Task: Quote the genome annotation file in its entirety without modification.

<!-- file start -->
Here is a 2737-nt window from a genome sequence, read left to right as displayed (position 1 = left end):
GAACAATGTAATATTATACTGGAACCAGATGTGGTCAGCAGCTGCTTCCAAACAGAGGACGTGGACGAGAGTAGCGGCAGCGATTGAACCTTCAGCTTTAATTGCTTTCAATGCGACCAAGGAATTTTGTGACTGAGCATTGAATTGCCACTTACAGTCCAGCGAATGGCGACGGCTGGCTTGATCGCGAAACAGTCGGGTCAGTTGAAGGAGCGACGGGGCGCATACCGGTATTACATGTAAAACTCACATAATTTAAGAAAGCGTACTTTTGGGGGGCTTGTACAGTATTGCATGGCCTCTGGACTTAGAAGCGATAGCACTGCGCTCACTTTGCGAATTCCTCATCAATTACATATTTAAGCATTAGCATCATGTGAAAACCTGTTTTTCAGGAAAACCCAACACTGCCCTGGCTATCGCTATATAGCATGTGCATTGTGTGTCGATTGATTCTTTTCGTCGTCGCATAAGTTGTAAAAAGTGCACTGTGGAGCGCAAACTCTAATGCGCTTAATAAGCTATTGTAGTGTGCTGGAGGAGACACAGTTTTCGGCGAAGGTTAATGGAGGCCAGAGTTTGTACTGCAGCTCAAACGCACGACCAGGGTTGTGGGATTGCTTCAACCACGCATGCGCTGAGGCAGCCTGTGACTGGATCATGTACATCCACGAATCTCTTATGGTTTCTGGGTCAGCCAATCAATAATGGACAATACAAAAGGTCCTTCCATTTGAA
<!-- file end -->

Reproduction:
Here is a 2737-nt window from a genome sequence, read left to right as displayed (position 1 = left end):
GAACAATGTAATATTATACTGGAACCAGATGTGGTCAGCAGCTGCTTCCAAACAGAGGACGTGGACGAGAGTAGCGGCAGCGATTGAACCTTCAGCTTTAATTGCTTTCAATGCGACCAAGGAATTTTGTGACTGAGCATTGAATTGCCACTTACAGTCCAGCGAATGGCGACGGCTGGCTTGATCGCGAAACAGTCGGGTCAGTTGAAGGAGCGACGGGGCGCATACCGGTATTACATGTAAAACTCACATAATTTAAGAAAGCGTACTTTTGGGGGGCTTGTACAGTATTGCATGGCCTCTGGACTTAGAAGCGATAGCACTGCGCTCACTTTGCGAATTCCTCATCAATTACATATTTAAGCATTAGCATCATGTGAAAACCTGTTTTTCAGGAAAACCCAACACTGCCCTGGCTATCGCTATATAGCATGTGCATTGTGTGTCGATTGATTCTTTTCGTCGTCGCATAAGTTGTAAAAAGTGCACTGTGGAGCGCAAACTCTAATGCGCTTAATAAGCTATTGTAGTGTGCTGGAGGAGACACAGTTTTCGGCGAAGGTTAATGGAGGCCAGAGTTTGTACTGCAGCTCAAACGCACGACCAGGGTTGTGGGATTGCTTCAACCACGCATGCGCTGAGGCAGCCTGTGACTGGATCATGTACATCCACGAATCTCTTATGGTTTCTGGGTCAGCCAATCAATAATGGACAATACAAAAGGTCCTTCCATTTGAA